The template syntax to do this is:

{{ var.value.<variable_name> }}

or if you need to deserialize a json object from the variable :

{{ var.json.<variable_name> }}

For security purpose, you're recommended to use the Secrets Backend for any variable that contains sensitive data.

Triggering DAGs after changes

Avoid triggering DAGs immediately after changing them or any other accompanying files that you change in the DAG folder.

You should give the system sufficient time to process the changed files. This takes several steps. First the files have to be distributed to scheduler - usually via distributed filesystem or Git-Sync, then scheduler has to parse the Python files and store them in the database. Depending on your configuration, speed of your distributed filesystem, number of files, number of DAGs, number of changes in the files, sizes of the files, number of schedulers, speed of CPUS, this can take from seconds to minutes, in extreme cases many minutes. You should wait for your DAG to appear in the UI to be able to trigger it.

In case you see long delays between updating it and the time it is ready to be triggered, you can look at the following configuration parameters and fine tune them according your needs (see details of each parameter by following the links):

Reducing DAG complexity

While Airflow is good in handling a lot of DAGs with a lot of task and dependencies between them, when you have many complex DAGs, their complexity might impact performance of scheduling. One of the ways to keep your Airflow instance performant and well utilized, you should strive to simplify and optimize your DAGs whenever possible - you have to remember that DAG parsing process and creation is just executing Python code and it's up to you to make it as performant as possible. There are no magic recipes for making your DAG "less complex" - since this is a Python code, it's the DAG writer who controls the complexity of their code.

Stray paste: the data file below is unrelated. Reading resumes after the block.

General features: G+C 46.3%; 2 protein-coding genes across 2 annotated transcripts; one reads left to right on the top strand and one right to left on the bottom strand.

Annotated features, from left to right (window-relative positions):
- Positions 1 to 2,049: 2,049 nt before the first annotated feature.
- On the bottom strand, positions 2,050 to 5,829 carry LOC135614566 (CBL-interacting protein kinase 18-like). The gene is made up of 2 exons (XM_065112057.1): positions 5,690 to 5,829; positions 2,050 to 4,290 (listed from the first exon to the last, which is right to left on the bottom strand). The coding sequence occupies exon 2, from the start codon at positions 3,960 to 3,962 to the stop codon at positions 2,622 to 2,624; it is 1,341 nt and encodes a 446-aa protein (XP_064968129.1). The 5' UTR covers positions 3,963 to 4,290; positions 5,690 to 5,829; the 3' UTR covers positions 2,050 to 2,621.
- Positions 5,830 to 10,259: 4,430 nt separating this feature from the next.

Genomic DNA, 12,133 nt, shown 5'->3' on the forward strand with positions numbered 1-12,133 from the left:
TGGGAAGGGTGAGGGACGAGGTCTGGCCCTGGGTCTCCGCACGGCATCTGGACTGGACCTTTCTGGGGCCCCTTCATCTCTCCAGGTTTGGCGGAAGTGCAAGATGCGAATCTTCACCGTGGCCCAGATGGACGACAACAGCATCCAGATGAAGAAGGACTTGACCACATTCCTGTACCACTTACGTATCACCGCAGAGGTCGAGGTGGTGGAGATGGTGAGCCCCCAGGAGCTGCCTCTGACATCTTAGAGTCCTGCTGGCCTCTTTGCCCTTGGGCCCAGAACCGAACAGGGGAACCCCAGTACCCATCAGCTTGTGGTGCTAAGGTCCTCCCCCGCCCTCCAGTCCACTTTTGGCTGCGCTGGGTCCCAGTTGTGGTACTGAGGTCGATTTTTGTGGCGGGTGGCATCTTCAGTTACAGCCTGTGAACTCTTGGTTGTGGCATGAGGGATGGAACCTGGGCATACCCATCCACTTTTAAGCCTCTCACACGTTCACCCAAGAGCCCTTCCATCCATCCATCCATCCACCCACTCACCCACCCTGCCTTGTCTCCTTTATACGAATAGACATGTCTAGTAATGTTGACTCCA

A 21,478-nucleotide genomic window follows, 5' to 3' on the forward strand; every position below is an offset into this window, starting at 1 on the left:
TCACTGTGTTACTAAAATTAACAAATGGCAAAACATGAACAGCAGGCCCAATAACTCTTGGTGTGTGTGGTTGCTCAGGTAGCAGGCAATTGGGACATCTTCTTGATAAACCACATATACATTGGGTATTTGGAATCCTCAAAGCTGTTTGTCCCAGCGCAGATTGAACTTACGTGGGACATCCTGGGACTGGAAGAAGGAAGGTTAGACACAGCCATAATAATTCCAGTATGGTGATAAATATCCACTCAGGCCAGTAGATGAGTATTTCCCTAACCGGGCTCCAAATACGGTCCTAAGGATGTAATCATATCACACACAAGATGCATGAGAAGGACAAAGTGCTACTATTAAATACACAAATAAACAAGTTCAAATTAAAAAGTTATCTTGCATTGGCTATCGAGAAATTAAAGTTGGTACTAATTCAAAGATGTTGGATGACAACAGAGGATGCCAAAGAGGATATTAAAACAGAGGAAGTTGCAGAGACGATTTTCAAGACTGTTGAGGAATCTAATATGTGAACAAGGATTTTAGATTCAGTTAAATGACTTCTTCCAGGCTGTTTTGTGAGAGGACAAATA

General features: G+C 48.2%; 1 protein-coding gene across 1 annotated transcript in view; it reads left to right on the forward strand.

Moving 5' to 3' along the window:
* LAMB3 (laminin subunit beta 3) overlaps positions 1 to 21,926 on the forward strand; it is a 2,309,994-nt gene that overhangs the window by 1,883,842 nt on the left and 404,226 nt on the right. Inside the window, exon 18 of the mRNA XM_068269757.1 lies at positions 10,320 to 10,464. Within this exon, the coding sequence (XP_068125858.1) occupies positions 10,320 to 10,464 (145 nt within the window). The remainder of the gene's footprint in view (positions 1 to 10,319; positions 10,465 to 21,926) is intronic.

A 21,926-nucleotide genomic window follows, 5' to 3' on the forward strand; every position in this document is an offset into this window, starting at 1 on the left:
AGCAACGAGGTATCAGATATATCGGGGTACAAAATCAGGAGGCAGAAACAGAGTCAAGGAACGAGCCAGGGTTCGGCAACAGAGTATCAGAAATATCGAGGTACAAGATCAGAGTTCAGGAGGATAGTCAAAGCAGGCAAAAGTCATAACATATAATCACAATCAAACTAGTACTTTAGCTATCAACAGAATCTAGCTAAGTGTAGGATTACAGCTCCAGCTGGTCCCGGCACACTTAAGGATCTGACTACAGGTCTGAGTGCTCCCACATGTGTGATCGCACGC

There are no "metrics" for DAG complexity, especially, there are no metrics that can tell you whether your DAG is "simple enough". However - as with any Python code you can definitely tell that your code is "simpler" or "faster" when you optimize it, the same can be said about DAG code. If you want to optimize your DAGs there are the following actions you can take:

  • Make your DAG load faster. This is a single improvement advice that might be implemented in various ways but this is the one that has biggest impact on scheduler's performance. Whenever you have a chance to make your DAG load faster - go for it, if your goal is to improve performance. Look at the Top level Python Code to get some tips of how you can do it. Also see at DAG Loader Test on how to asses your DAG loading time.

  • Make your DAG generate simpler structure. Every task dependency adds additional processing overhead for scheduling and execution. The DAG that has simple linear structure A -> B -> C will experience less delays in task scheduling that DAG that has a deeply nested tree structure with exponentially growing number of depending tasks for example. If you can make your DAGs more linear - where at single point in execution there are as few potential candidates to run among the tasks, this will likely improve overall scheduling performance.